Unfortunately little or nothing survives of the monograph written by al‑Waqidi. It is claimed by both Ibn Nadim and his secretary, Ibn Sa'd, that al‑Waqidi was a Shi’i1.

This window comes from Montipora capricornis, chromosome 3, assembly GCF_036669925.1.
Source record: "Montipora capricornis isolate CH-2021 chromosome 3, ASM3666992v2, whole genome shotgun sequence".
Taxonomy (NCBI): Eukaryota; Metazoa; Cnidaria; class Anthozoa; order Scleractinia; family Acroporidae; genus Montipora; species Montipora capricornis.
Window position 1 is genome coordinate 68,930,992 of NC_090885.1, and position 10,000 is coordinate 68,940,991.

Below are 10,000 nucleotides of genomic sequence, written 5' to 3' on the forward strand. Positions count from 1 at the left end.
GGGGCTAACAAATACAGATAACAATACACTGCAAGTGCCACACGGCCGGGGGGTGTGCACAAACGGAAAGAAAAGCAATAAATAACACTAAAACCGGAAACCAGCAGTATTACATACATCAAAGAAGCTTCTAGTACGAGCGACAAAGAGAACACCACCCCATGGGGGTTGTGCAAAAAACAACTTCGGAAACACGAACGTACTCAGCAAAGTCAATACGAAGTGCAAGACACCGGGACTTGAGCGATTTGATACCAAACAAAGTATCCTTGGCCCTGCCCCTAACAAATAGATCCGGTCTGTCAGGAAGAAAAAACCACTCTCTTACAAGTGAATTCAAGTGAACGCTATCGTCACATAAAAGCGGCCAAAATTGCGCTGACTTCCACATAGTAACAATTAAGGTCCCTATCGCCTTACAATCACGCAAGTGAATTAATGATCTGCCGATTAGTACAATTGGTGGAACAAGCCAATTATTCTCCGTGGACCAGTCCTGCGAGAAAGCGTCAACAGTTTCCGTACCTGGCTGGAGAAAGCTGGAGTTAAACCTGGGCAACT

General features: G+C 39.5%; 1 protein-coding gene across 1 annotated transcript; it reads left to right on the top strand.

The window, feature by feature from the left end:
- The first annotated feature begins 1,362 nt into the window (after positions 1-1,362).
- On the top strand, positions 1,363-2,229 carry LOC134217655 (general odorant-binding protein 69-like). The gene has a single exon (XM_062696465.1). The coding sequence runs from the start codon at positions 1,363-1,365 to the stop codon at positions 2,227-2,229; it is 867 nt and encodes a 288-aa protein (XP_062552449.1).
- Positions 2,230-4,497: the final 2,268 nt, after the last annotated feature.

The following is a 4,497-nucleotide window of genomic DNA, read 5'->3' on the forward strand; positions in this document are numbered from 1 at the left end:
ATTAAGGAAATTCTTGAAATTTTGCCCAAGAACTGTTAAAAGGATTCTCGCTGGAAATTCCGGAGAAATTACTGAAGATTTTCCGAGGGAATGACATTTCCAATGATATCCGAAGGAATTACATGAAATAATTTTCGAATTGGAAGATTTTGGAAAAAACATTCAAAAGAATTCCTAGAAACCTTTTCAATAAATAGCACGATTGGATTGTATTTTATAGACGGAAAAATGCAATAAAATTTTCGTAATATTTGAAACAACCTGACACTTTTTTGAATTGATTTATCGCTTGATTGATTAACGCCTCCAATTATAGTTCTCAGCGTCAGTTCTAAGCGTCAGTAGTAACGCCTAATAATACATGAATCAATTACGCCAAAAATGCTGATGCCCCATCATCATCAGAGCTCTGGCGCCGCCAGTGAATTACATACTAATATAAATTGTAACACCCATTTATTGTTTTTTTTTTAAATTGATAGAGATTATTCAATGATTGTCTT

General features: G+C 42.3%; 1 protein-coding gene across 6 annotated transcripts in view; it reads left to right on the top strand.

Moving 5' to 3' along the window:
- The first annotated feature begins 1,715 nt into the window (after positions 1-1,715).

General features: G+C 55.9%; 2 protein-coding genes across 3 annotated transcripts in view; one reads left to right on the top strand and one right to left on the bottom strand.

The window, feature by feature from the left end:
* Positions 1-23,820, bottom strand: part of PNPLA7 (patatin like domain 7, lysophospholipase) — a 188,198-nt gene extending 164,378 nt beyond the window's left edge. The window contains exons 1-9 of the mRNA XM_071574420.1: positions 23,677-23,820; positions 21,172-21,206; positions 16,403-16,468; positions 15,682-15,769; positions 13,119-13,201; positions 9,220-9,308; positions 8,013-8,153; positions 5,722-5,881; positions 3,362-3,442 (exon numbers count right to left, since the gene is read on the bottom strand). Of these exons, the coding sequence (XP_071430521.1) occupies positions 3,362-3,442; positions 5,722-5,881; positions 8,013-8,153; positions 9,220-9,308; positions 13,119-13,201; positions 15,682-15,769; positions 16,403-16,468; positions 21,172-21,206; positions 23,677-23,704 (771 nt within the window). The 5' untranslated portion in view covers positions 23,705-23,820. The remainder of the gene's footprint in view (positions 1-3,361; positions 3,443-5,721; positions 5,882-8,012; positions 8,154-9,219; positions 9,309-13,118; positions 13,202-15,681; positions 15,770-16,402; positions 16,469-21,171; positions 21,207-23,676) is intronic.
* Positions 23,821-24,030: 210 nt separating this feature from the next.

However, Shaykh al‑Mufid accuses him of being a member of the `Uthmaniyya2. What al‑Mufid means by that is that al‑Waqidi had strong sympathies with the Zubayrid faction which had supported greater authority for Medina, and seen the family of Zubayr (and in particular his son, Ibn al‑Zubayr) as the fittest people for the caliphate. If any of his account had survived, it would have been interesting to examine his treatment of Ibn al‑Zubayr. The `Uthmaniyya attitude to Ibn al‑Zubayr with regard to this incident is clearly established in the work of Khalifa b. Khayyat, and there is also a similar report in al‑Baladhuris Ansab al‑Ashraf.